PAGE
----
Civilization 6 difficulty

Game difficulties are the same in Civ 6 as in its predecessor, at least in name. Each of these settings will adjust the behaviour and in-game advantages of the AI to make things easier or harder for you.

Settler

  • AI receives +0% to resource production
  • AI receives -1 in combat, player receives +3.
  • AI receives +0% to unit XP, player receives +45%
  • AI receives no free Tech or Civics boosts.
  • AI receives 1 Settler and 1 Warrior at the start of the game, same as the player.
  • Barbarian camps award 45 gold when cleared.

Chieftain

  • AI receives +0% to resource production
  • AI receives -1 in combat, player receives +2.
  •  AI receives +0% to unit XP, player receives +30%.
  • AI receives no free Tech or Civics boosts.
  • AI receives 1 Settler and 1 Warrior at the start of the game, same as the player.
  • Barbarian camps award 40 gold when cleared.

Warlord

  • AI receives +0% to resource production
  • AI receives -1 in combat, player receives +1.
  •  AI receives +0% to unit XP, player receives +15%.
  • AI receives no free Tech or Civics boosts.
  • AI receives 1 Settler and 1 Warrior at the start of the game, same as the player.
  • Barbarian camps award 35 gold when cleared.

Prince

  • AI receives +0% to resource production
  • Neither AI nor player receive a bonus to combat or to unit XP.
  • AI receives no free Tech or Civics boosts.
  • AI receives 1 Settler and 1 Warrior at the start of the game, same as the player.
  • Barbarian camps award 30 gold when cleared.

King

  • AI gets +8% to Science, Culture and Faith, +20% to Production and Gold.
  • AI receives +1 in combat, player gets nothing.
  •  AI receives +10% to unit XP, player gets nothing.
  • AI receives 1 free Tech and Civics boost.
  • AI receives 1 Settler and 2 Warriors at the start of the game, and receives a free Builder when it builds its first district.
  • Barbarian camps award 30 gold when cleared.

Emperor

  • AI gets +16% to Science, Culture and Faith, +40% to Production and Gold.
  • AI receives +2 in combat, player gets nothing.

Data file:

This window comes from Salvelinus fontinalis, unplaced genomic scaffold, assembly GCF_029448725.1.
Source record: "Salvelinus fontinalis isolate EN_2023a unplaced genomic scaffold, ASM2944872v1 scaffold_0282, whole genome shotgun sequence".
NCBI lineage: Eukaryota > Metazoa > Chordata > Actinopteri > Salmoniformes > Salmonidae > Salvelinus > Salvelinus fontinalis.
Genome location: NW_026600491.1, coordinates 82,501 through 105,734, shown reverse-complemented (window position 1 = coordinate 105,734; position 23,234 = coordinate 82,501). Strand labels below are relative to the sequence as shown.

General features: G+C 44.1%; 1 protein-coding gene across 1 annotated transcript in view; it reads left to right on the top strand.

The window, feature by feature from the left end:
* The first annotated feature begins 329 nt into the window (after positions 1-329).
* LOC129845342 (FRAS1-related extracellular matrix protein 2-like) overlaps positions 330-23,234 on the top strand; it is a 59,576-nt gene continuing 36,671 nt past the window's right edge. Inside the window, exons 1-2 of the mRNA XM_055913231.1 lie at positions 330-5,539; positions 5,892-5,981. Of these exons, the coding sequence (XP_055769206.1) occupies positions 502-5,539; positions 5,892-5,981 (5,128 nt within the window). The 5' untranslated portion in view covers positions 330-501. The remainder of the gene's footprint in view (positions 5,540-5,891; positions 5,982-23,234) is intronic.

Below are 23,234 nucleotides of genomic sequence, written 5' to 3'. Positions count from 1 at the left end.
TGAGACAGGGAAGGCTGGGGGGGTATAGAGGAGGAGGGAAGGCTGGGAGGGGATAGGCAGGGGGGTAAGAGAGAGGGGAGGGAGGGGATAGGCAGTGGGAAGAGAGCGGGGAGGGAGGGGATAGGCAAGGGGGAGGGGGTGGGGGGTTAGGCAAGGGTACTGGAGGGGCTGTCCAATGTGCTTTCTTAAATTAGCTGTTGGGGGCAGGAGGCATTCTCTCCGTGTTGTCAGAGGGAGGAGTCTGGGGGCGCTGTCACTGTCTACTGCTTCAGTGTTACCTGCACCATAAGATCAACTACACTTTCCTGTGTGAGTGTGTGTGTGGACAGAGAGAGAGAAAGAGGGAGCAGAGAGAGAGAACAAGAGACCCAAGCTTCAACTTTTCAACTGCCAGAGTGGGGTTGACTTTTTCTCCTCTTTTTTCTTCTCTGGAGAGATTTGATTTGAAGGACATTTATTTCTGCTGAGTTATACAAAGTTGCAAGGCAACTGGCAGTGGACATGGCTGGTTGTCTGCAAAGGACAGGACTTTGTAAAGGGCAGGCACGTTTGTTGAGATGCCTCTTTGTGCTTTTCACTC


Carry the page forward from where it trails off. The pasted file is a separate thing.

• AI receives +20% to unit XP, player gets nothing.
  • AI receives 2 free Tech and Civics boosts.
    • AI receives 2 Settlers, 3 Warriors and 1 Builder at the start of the game.
  • Barbarian camps award 30 gold when cleared.

Immortal

  • AI gets +24% to Science, Culture and Faith, +60% to Production and Gold.
  • AI receives +3 in combat, player gets nothing.
  • AI receives +30% to unit XP, player gets nothing.
  • AI receives 3 free Tech and Civics boosts.
  • AI receives 2 Settlers, 4 Warriors and 2 Builders at the start of the game.
  • Barbarian camps award 30 gold when cleared.

Deity

  • AI gets +32% to Science, Culture and Faith, +80% to Production and Gold.
  • AI receives +4 in combat, player gets nothing.
  • AI receives +40% to unit XP, player gets nothing.
  • AI receives 4 free Tech and Civics boosts.
  • AI receives 3 Settlers, 5 Warriors and 2 Builders at the start of the game.
  • Barbarian camps award 30 gold when cleared.

As you can see, Prince is normal difficulty; it’s the “fair” mode where the AI isn’t programmed to do anything proper silly and starts on a level with the player. At lower difficulties it will play more passively, being less likely to declare war on you, and will have penalties applied to its resource production and combat performance.

At higher difficulties, however, the AI takes advantage of your every mistake as far as it can, and gets bonuses that quickly ratchet up to absurdity. Three free Settlers and+80% Production on Deity?! Forget about getting any Wonder, ever.

Civilization 6 game speeds

From here, we get more exact descriptions. Here’s what speeds you can play at in Civ 6, and what each means:

  • Online – double-speed game used for online multiplayer.
  • Quick – 33% faster.
  • Standard – Normal speed game.
  • Prolonged – 50% slower.
  • Marathon – 200% slower.

Online is presumably part of Firaxis’ attempts to more readily employ Twitch for showing off their game. Double speed isn’t exactly going to turn it into a Zerg rush, but you should be able to finish games in one sitting without staying up way past bed time.

Civilization 6 mapS

This is where it gets a bit more complicated. First, there’s how big you want the map to be:

  • Duel – 2 players
  • Tiny – 4 players
  • Small – 6 players
  • Standard – 8 players
  • Large – 10 players
  • Huge – 12 players

Then, broadly what you want the landmasses to look like – with images from this Reddit thread.

  • Continents – A few large landmasses.

  • Fractal – Unpredictable map that can result in one or many landmasses.

  • Inland Sea – One large ocean in the center of the map.

  • Island Plates – Islands ranging in size from small to large.

  • Pangaea – One massive landmass with surrounding islands.

  • Shuffle – “What secrets will this map reveal?” is the official description – it will give you a more random map than the others.